When I use my machine I find that the “action” only takes place when the box actually changes direction – which is a bit obvious. The acceleration from a standstill each time is a bit of a drawback and if I load it too heavily the acceleration is not good enough to shake the contents sufficiently – I have to turn the wick up to help it.

    The fixing between the saw and the sieve box is solid. An old piece of chrome steel was cut to fit the saw and drilled 10mm at the other end and bolted to a gate-latch eye-bracket with a Nylock Nut. The gate latch is fixed to the outer box with 4mm nylocked machine screws. A spring in this linkage just wouldn’t work – nothing would move except the spring!

    Let us know how your machine develops – send pictures. Good luck

  8. Construction and use update…

    My sifter has had a lot of use over the summer and early autumn and is starting to show signs of stress…

    Where the piano hinge fixes to the chamfered box-end, the fixing screws have caused a split to develop across the top of the chamfer in the screw line – I will need to fit a new piano hinge with screw holes further away from the pivot line.

    Constant operation has weakened the frame-end attachment to the side rails and an end frame began to separate in the glue line. A heafty bash with a mallet and small metal brackets have brought it under control.

    All other components seem to be holding together very well and a duty cyle in excess of 30 minutes continuous running is not unusual. Wet material tends to stick in the sieve box and sometimes needs help to fall through. This is slightly annoying but still far easier then hand sifting. I managed nearly a cubic yard of sifting mostly wet compost in about two hours and did not break into a sweat.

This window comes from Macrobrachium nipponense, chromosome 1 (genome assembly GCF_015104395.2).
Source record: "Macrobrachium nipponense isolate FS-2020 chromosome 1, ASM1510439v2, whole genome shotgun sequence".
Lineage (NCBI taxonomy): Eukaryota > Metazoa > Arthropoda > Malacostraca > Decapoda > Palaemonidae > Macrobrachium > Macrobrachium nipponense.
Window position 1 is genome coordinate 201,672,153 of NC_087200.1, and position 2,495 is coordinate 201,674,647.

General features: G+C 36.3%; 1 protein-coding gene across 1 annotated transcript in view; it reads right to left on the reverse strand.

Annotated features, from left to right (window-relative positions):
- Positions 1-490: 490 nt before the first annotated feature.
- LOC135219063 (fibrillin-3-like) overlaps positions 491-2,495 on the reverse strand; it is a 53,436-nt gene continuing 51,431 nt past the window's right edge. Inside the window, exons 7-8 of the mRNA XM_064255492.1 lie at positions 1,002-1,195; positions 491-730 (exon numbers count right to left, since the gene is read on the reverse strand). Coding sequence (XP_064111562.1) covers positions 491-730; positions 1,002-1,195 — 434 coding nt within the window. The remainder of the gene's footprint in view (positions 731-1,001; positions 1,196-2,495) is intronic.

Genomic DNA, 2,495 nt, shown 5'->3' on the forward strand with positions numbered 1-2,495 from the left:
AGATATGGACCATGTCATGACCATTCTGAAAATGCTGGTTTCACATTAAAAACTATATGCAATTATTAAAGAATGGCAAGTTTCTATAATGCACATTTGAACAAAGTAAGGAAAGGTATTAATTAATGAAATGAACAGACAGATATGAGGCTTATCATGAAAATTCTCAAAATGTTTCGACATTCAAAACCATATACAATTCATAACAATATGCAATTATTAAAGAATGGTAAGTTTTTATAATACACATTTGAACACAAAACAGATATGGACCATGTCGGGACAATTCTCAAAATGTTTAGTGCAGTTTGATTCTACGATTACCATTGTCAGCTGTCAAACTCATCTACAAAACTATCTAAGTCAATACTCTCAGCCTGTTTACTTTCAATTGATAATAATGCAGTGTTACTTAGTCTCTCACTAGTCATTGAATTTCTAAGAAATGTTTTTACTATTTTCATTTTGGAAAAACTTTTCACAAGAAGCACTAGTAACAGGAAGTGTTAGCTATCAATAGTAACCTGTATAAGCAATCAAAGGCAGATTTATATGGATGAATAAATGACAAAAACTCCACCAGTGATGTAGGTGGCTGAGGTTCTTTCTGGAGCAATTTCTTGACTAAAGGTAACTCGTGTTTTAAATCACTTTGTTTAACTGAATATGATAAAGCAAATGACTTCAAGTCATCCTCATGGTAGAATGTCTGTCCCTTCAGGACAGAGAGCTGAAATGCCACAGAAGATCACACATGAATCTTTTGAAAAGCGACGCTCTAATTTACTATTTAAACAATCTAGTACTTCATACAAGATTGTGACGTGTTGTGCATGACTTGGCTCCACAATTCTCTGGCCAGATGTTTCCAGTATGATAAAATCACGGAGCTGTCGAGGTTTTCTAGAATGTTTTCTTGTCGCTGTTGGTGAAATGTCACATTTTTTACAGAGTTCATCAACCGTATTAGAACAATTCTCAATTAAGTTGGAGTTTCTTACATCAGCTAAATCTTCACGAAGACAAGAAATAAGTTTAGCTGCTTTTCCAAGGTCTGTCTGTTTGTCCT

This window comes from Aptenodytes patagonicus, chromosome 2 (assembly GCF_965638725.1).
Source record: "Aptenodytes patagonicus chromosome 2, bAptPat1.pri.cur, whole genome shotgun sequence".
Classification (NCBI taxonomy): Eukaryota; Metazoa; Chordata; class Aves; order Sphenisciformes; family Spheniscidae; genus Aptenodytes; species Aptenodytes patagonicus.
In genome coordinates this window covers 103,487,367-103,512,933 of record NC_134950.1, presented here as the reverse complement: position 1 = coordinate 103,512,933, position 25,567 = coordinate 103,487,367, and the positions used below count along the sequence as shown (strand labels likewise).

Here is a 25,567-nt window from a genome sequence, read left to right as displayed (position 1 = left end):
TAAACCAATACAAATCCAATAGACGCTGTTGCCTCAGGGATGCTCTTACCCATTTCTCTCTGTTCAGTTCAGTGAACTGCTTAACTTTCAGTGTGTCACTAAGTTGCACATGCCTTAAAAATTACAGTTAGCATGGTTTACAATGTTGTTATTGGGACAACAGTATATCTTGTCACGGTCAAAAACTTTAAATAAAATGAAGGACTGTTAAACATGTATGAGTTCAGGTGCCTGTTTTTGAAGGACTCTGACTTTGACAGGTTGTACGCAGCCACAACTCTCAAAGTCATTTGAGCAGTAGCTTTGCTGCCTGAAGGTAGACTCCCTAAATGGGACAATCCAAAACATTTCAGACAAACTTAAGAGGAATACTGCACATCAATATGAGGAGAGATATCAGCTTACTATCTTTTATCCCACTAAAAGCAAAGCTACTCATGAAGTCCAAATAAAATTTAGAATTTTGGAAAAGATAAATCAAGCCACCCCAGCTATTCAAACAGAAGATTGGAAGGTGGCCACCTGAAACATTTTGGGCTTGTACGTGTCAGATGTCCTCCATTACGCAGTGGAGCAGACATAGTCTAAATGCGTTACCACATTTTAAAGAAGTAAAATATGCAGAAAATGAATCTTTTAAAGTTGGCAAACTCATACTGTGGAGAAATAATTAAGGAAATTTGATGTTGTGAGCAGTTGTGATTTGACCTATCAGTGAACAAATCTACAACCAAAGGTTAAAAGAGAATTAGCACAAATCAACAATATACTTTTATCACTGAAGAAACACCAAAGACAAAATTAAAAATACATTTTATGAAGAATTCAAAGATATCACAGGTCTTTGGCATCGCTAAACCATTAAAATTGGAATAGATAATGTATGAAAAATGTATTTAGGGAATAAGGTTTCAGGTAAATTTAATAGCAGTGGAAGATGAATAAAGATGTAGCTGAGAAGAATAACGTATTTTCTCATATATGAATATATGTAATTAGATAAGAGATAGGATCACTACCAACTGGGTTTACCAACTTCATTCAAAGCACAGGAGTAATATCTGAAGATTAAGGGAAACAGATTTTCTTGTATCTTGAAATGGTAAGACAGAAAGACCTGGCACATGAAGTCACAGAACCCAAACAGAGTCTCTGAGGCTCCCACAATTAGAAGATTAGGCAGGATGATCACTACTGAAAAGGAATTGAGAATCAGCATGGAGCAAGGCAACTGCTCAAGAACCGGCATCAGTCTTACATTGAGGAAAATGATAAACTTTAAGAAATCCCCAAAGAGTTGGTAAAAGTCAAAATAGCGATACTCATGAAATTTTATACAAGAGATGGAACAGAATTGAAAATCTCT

9. Have just finished a programme of heavy sifting – approximately 6 or 7 cubic metres of material producing a full cubic metre of stones and twig debris etc.

    The sifter remains in one piece – just – and will need a heavy refurb over the winter – end joints coming apart and the tipping hinge becoming loose.

    The reciprocating motion is Not such a good idea – it places too much strain on the joints – from what I have seen on here a rotating drum approach is much kinder on the construction.

    Until it dies completely, however, I shall carry on going back and forth.

    In the mean time I have a disposal problem with a big bag of stones to get rid of.

  10. The sifter continues to work – but the constant back and forth motion has rocked apart the end joints of the frame. I dismantled the whole thing and remade the ends using robust angle brackets for a more permanent joining.

    Dirt and dust had got into the motor – more precisely the gearbox – and was gumming up the works. It was a relatively simple matter to dismantle, clean, lubricate and reassemble the moving parts.

    The castors had worn groves in the running rails so these were inverted.

    With it all back together again it was virtually as good as new. I have processed all last year’s pot and bag compost over a period of a couple of days and have a yard and a half of good stuff to use as a soil conditioner. I also mix it with new compost to make the new stuff go a bit further.

    In operation I now stand the machine in a stout builders’ bag and use the bag to collect the sifted material – when the bag is close to full I just tip the sifter up and move it to the next bag. For smaller jobs I would use the wheelbarrow.